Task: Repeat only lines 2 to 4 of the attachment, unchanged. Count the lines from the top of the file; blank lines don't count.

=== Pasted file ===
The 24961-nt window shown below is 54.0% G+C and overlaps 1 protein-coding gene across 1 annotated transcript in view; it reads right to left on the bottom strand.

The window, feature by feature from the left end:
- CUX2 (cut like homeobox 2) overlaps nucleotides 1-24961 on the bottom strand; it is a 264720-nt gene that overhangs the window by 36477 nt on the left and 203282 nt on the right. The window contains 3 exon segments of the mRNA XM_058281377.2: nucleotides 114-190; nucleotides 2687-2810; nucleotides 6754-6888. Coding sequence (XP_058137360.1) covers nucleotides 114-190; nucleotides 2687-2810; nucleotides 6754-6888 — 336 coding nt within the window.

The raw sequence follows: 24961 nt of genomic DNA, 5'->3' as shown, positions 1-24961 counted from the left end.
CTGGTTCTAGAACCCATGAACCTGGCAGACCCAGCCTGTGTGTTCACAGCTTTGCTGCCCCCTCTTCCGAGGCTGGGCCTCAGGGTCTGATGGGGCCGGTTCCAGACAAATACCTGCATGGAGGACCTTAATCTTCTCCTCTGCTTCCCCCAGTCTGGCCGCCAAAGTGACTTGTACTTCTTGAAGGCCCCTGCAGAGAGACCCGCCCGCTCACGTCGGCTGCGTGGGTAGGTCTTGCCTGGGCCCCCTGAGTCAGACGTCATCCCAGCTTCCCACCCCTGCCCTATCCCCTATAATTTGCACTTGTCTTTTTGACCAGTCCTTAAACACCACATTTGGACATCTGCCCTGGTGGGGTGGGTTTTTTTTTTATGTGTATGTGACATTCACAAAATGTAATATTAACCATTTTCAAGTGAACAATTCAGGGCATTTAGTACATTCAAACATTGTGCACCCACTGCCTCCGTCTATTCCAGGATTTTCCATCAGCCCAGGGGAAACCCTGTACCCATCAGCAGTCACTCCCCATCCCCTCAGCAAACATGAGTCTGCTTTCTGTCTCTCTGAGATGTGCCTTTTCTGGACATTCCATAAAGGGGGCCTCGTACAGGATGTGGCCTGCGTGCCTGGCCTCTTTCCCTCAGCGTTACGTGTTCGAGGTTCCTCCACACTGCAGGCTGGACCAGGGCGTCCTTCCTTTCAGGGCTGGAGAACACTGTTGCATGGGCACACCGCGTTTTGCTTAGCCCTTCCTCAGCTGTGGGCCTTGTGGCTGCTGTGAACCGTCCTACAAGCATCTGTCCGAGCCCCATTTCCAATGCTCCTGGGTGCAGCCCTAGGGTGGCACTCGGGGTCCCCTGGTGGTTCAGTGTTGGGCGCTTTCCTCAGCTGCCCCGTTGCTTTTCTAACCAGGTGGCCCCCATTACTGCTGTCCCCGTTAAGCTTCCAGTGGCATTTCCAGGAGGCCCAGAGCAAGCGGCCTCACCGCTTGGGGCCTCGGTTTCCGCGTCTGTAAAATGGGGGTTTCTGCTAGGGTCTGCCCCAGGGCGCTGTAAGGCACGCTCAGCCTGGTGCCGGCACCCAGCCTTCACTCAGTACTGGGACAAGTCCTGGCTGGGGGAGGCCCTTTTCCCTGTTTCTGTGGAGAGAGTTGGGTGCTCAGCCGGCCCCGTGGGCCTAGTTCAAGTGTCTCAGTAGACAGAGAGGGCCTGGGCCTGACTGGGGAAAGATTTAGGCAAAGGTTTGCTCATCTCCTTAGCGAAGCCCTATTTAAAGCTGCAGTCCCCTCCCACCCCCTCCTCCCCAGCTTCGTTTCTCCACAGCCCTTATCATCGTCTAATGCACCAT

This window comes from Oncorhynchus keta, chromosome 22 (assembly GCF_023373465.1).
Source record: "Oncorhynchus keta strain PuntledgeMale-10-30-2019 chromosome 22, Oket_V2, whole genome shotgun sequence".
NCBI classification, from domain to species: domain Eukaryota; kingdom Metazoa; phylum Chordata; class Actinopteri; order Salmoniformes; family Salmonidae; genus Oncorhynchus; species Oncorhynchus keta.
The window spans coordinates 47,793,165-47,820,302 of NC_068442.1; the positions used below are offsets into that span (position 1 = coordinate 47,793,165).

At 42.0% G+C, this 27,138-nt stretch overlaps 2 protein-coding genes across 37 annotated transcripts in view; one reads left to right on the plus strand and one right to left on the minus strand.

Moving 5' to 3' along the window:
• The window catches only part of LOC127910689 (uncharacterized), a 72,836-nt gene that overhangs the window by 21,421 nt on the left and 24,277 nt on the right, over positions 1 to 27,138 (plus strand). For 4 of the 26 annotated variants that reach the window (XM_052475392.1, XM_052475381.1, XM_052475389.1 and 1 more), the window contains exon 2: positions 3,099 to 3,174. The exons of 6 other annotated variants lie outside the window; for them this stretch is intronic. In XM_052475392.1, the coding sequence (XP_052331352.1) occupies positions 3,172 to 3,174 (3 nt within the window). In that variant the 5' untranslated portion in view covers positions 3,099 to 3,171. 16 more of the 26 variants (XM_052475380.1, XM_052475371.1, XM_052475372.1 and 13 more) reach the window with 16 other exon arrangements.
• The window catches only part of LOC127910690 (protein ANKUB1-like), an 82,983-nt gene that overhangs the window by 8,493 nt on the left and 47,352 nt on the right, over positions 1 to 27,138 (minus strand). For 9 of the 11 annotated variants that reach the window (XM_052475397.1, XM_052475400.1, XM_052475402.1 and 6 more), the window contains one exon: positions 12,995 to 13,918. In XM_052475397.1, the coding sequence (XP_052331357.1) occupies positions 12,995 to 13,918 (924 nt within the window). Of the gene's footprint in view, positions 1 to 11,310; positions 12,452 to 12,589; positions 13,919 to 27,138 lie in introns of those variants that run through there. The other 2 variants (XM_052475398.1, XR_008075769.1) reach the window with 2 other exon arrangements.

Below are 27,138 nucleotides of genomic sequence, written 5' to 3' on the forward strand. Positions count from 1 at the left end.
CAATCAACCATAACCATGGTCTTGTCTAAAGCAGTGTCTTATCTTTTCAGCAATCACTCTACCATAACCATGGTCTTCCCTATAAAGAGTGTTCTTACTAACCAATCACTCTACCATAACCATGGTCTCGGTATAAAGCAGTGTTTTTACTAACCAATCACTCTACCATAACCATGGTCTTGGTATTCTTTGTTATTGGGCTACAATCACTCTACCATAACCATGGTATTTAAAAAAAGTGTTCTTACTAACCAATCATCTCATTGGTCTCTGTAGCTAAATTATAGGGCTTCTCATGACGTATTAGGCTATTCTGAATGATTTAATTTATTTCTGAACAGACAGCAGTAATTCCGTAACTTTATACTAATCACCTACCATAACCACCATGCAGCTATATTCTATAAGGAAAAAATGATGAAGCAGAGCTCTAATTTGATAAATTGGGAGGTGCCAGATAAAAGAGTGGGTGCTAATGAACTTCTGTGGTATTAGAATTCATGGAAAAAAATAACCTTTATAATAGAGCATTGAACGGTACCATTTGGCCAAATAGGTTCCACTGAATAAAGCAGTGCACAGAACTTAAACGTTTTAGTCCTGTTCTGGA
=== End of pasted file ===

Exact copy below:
The window, feature by feature from the left end:
- CUX2 (cut like homeobox 2) overlaps nucleotides 1-24961 on the bottom strand; it is a 264720-nt gene that overhangs the window by 36477 nt on the left and 203282 nt on the right. The window contains 3 exon segments of the mRNA XM_058281377.2: nucleotides 114-190; nucleotides 2687-2810; nucleotides 6754-6888. Coding sequence (XP_058137360.1) covers nucleotides 114-190; nucleotides 2687-2810; nucleotides 6754-6888 — 336 coding nt within the window.

The raw sequence follows: 24961 nt of genomic DNA, 5'->3' as shown, positions 1-24961 counted from the left end.